Thursday, May 11, 2017

Zitierzirkel

Zitierzirkel – You cite me, and I cite you. Like I scratch your back if you scratch mine. 
Seems Zitierzirkel is literally a quoting circle.

Having just watched Professor Moriarty (not related to the one of Holmes fame) https://www.youtube.com/watch?v=tQWl4s4Nhis I wonder if a discussion about the peer review process might be a good topic for discussion 1 in our Walden forum. This post was written for that discussion.

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What are the benefits of the peer review process in academia? 



The peer review process is designed to expose flaws in the study design, report, analysis, or discussion of scientific research. When it works well, it delivers timely targeted feedback – constructive criticism which should be used to improve the research (Lee & Bero, 2006). The benefits of peer review, as our Walden Library reminds us, is to alert readers to study biases and inconsistencies, while ensuring integrity, replicability, and validity of the research. The peer review process is imperfect as the humans who carry it out.

Recently the journal giant Springer reported that 64 papers were being withdrawn due to fake peer reviews (Watts, 2015, August 19).  At a meeting of the AAAS in Washington, DC last month, Shankar presented a poster session in which he said peer review is essential to scientific research. Peer review has been the way things have been done for about 300 years (Weller, 2001). Whether the process can be traced back to the Royal Society of London in 1752 or not (Spier, 2002), the purpose of peer review is “the assessment by an expert of material submitted for publication” (Mulligan, 2015).
I discussed this topic with a colleague in Berlin (SL can be a wonderful place for academic networking). He introduced me to a German term, Zitierzirkel. In short, you scratch my back, I’ll scratch your back.  In his opinion, peer review leads to a small selection of people, who may invite their friends to review their work, and this circle of peers have similar ideas, read the same articles, go to the same conferences, and draw the same conclusions. I had not considered this problem with exclusivity. He referred to Zitierzirkel has a small school of citing and said these people are so obvious in what they do.

Despite my concerns about the peer review process, my colleague thinks the process is fine if   diverse reviewers are used ensuring a broader range of opinions may lead to longer discussions, and better results. But those diverse reviewers still are part of our present generation which seem to have problems with ethics. In the recesses of my memory, are Kohlberg’s stages of moral development.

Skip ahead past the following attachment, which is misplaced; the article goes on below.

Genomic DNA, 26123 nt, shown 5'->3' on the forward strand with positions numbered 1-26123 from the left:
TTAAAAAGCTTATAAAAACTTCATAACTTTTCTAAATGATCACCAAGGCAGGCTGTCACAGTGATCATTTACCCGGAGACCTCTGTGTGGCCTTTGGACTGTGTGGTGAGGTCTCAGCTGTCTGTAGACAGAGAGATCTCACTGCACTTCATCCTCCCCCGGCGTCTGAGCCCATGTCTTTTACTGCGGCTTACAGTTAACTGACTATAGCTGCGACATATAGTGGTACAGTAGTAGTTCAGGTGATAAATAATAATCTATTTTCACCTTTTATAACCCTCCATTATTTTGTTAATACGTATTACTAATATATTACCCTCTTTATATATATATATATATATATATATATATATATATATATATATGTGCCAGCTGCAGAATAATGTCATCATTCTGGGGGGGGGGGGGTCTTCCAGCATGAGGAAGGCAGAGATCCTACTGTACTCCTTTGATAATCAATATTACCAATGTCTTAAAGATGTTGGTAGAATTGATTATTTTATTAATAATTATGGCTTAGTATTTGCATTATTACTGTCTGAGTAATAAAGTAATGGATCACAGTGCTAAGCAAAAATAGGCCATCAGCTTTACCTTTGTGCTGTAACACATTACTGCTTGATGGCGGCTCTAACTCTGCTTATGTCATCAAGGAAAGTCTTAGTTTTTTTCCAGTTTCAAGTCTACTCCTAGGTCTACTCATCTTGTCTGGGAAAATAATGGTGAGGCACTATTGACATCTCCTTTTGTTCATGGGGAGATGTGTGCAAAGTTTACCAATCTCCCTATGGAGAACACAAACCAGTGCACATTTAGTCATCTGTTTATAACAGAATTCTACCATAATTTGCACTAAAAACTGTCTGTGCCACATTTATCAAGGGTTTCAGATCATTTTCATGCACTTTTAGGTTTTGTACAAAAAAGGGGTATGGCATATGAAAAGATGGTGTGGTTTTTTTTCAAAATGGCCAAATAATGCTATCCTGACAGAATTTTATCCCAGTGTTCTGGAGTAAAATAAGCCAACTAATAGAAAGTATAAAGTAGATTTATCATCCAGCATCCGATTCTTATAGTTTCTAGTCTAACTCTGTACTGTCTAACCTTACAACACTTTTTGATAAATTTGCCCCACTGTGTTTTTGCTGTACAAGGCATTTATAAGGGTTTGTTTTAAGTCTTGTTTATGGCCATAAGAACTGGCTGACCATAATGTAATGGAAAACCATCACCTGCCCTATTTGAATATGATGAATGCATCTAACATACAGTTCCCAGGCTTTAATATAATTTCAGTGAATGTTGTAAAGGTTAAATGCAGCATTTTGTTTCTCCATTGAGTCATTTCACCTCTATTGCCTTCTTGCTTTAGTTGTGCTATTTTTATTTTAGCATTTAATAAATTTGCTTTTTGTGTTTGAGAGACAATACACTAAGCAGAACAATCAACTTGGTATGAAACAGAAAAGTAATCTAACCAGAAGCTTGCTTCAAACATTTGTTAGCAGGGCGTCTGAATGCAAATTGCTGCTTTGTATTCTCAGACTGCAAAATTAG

I would put forth that the real problem with the peer review process has to do with the present generation’s failure to reach Kohlberg’s final stage of moral development.  We are stuck in the age of entitlement (as a fellow teacher from Hagerstown who lives in Frostburg once said). If we get to stage 4 we become stuck in self-absorption, busy taking selfies, and furthering our own careers. Branch (2000) claimed that medical students were not attaining the higher levels of moral development for practicing medicine in ethically sound ways. Lickona (1983) tells us, “research shows, only a minority of adults attain Stage 5” (p.15).
I have outlined some problems with the system, but what are the benefits of the peer review process?




References

Branch, W. T. (2000). Supporting the Moral Development of Medical Students.Journal of General Internal Medicine15(7), 503–508. http://doi.org/10.1046/j.1525-1497.2000.06298.x
Lee, K., & Bero, L. (2006). What authors, editors and reviewers should do to improve peer review. Nature, 471, 91-94.
Lickona, T. (1983). Raising good children: Helping your child through the stages of moral development. Toronto: Bantam Books.
Mulligan, A. (2005). Is peer review in crisis? Oral Oncology41(2), 135-141.
Shankar, K. (2016, February). Opening the Black Box of Scientific Peer Review: Preliminary Results from the New Frontier. In 2016 AAAS Annual Meeting (February 11-15, 2016). AAAS.
Spier, R. (2002). The history of the peer-review process. TRENDS in Biotechnology20(8), 357-358.
Watts, A. (2015, August 19). Peer review is broken – Springer announces 64 papers retracted due to fake reviews. Retrieved March 08, 2016, from http://wattsupwiththat.com/2015/08/19/peer-review-is-broken-springer-announces-64-papers-retracted-due-to-fake-reviews/ 

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